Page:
April 16, 2019
Modern technology has been enhancing classrooms around the world for over half a century now. It started with videotapes in the 1950s. Well over half of the population identifies as visual learners, and this new technology that allowed students to be able to view firsthand what they were learning about was revolutionary at the time. Soon after came the photocopier, allowing for the creation of worksheets and packets in bulk to be distributed in classrooms. Next was the handheld calculator, ridding the need of large, bulky computers in order to perform complicated mathematics calculations. Later on came two very heavy hitters: the World Wide Web and the personal computer.
The internet and the computer combined became an unbelievably powerful tool for teachers and students everywhere. Classrooms are able to connect to other classrooms on the other side of the world. Students are able to video chat and participate in activities with students that a decade prior they would not have even been able to think of meeting in their lifetimes. These technological advances allow for teams across the globe to collaborate on solutions for world problems in a way never before thought possible.
Today, an overwhelming majority of assignments and essays in classes are turned in using online educational services such as Google Classroom, Canvas, and Blackboard. This allows for teachers to receive and provide feedback to papers even while not in the classroom. Students can submit papers, have them be edited by their professor or teacher any time they are free for even a couple of minutes, and receive their feedback all in the course of a single day, whereas before the papers would need to be submitted in person, looked over at the professor’s time, then handed back over the course of the next few days.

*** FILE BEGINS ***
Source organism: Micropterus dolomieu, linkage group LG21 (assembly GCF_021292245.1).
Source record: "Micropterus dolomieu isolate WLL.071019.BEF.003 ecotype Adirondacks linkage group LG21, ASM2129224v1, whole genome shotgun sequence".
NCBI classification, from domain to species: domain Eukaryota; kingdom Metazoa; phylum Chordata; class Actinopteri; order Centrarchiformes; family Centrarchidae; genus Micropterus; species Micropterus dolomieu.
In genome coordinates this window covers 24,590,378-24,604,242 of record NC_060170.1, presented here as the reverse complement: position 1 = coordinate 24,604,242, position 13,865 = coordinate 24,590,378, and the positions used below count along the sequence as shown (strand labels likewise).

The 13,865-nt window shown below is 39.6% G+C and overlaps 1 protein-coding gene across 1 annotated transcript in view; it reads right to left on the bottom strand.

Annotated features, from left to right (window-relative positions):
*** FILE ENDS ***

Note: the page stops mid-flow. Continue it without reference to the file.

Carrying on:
Cloud services such as Google Docs and Microsoft OneDrive allow for students to collaborate with their peers and receive comments from their teachers in real time. Hosting services similar to YouTube and Vimeo allow teachers to assign video lessons for students to work on at home. By having students be taught lessons before coming to class, it allows the precious and limited class time to be devoted to questions the students may have, or diving deeper into topics and reinforcing them rather than teaching them for the first time.
These new technologies advocate for the more trivial and “time wastes” of school and college to be eliminated, and many do so very effectively. This removal of these time wastes allows for students to focus on the more important part of school: learning new things and growing as a student and as a person. One time waster that we at SmartPass are currently tackling is the awfully dated hall pass.
The current hall pass system is easily exploitable and fooled, not to mention inconvenient. Students may write incorrect dates and times and even forge initials. On top of this, teachers do not know for sure where their students are or exactly how long they have been out of the classroom for. This is where SmartPass comes into play. SmartPass allows for students to check out of and into class using their smartphones or computers. It also allows for teachers and administrators to have a real time overview of students currently in the hallways which, unlike classrooms, is not where learning takes place. This can be utilized in things such as parent-teacher conferences to identify possible explanations for academic performance. SmartPass also simplifies school procedures in an emergency. Administrators can quickly and easily check for any students not currently in a classroom, inform the necessary teachers, and locate the students in an emergency, ensuring they are safe or in a safe location. This future of technology in classrooms is looking to be very bright, and a digital hall pass system is one of the first steps toward a smarter classroom.